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Nest TrueRadiant algorithms and low-temperature heating

Community Member

Hello, i've been using my Nest Gen 3 learning thermostat EU version for a few years now. I've come to a few conclusions that I want to share with this community, maybe they are valuable to someone.

The Nest TrueRadiant algorithm seems to be developed with floorheating in mind. Over here in the Netherlands, regular iron water-based radiators are much more common. These require a certain minimal water-temperature to radiate their heat into the surroundings. The TrueRadiant algorithm though, seems to go as low as 30 degrees Celsius for the last section of it's heating schedule.

This means that with a typical radiator setup you will never get your room to the right temperature, and either the Nest will keep on staying in heating mode, or your central-heating boiler will go into a stop/start cycle, which is not good for energy-consumption and wear. 

It doesn't matter what kind of "lead temperature" you configure in the Nest Pro settings, this is only the initial temperature that the TrueRadiant is using. The only work-around for this is, is to configure your boiler to ignore the lowest temperature request from the Nest OpenTherm (TrueRadiant) commands, and overrule them with a higher temperature that will achieve proper heat-transfer into your room(s). Not all boilers are able to do this though. So a much better solution would be to have this a configurable setting in the Nest settings itself. 

Another interesting thing i've encountered: now with the increasing gas-prices there is a big push for consuming less gas by heating at lower temperatures for longer periods, "go low & slow". If you do this, with TrueRadiant, you get into the same issues as described above: either the room never getting to the required temperature, and/or your boiler stopping/starting all the time because of internal overheating. Also, modern heating systems have a smart high-efficiency modulating boiler, which will automatically modulate the wattage and pump based on outgoing and ingoing water temperature. The more autonomously you let the boiler do it's job, the better it performs.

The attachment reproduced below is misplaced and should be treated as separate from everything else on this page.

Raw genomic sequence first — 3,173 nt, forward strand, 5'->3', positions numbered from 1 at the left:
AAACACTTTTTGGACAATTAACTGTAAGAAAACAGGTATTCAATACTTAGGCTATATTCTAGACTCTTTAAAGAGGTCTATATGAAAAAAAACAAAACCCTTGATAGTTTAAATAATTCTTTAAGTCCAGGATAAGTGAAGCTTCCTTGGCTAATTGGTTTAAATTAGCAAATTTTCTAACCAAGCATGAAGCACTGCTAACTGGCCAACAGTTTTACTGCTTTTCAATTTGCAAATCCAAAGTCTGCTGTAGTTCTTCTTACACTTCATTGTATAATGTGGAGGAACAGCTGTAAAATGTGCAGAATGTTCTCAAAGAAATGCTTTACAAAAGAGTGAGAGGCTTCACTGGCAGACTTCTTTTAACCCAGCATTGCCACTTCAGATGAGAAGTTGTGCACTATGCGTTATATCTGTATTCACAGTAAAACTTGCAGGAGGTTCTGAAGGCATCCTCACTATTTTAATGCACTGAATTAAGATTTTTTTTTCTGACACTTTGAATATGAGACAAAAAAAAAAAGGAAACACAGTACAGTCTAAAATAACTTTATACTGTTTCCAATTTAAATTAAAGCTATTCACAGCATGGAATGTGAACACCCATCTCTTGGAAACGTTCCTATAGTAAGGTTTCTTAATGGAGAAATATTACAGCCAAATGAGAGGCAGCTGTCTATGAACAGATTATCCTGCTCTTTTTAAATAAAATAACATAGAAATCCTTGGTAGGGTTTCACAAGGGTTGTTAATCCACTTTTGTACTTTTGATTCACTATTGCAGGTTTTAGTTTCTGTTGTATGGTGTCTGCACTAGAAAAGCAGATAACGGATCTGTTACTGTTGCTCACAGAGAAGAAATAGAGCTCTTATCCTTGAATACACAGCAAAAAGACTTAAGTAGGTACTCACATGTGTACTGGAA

The only good solution, i've found out, is to disable TrueRadiant, and go into a good old On/Off algorithm. Then set your lead-temperature in the Pro settings to the low temperature you want to use on a continuous base. F.e. i'm currently heating with an outgoing water temperature of 45 degrees Celsius. Disabling TrueRadiant also makes my Nest behave much more predictable, and there are no big over or undershoots, even better, the hysteresis is about 0,1 degree Celsius, wich is much better than the 0,5 degree Celsius i've noticed with the TrueRadiant algorithm.

It's a pity I cannot adjust the pre-heating temperature based on outside temperature and other weather conditions, especially eastern wind, clouds and rain have a much bigger impact on my heating requirements than a cold but clear weather (due to much more sun coming through our windows and giving natural heating).

I hope this info is of some use. TBH i'm kind of disappointed that Nest never gave us the options to customise the TrueRadiant algorithm in more detail for our heating requirements, this would make the Nest a much smarter device. Currently i need to have it running in the least "smart" way to get the optimal results.


Community Member

Hello, first of all, thank you for your feedback according your experience with Nest Gen 3 learning.
I purchased one of these few months ago, and I testing it now. Well, i'm not completely satisfied... I bought it for driving an Opentherm combi boiler with a wireless link from the thermostat head and the heat link. Unfortunately Opentherm mode is non modulating very well; I have to fix the maximum heating water temperature sended to iron radiators and the system doesn't reduce the water temperature one time reached the set point ambient temperature... but it turn off the boiler! If this is modulation...
Without this system i ran the boiler for some years setting the appropriate climate curve, the temperature gradient and the maximum water temperature on the boiler. This one modulate the heating temperature water acording to the external temperature (readed by probe) by itself. It's a bit tricky to find optimal settings for your building/apartament; you need to try some times but it works pretty well.
Nest thermostat would be a step more for me, also for a smarter managment, and adding an internal ambient temperature feedback to the system.
But all the "advanced algorithm", (Pre-heating time, Early on, Eco temp, Home/Away) are completely unnecessary for me.
Opentherm users need a PID regulation, where set point user value is holded with minimum amount of energy, and 24/24h working time.
Also the DHW control is unless with a combi boiler! Water is heated only when requested!
Al the rest of options are basically On-Off or surrogates of it.

Forget the reporting system: simply it only reports the hours of operation which mean nothing, because the Opentherm system runs at minimum power, therefore it does not consume gas like one running at maximum power.

Let see if Google/Nest think to implement better logics about Opentherm.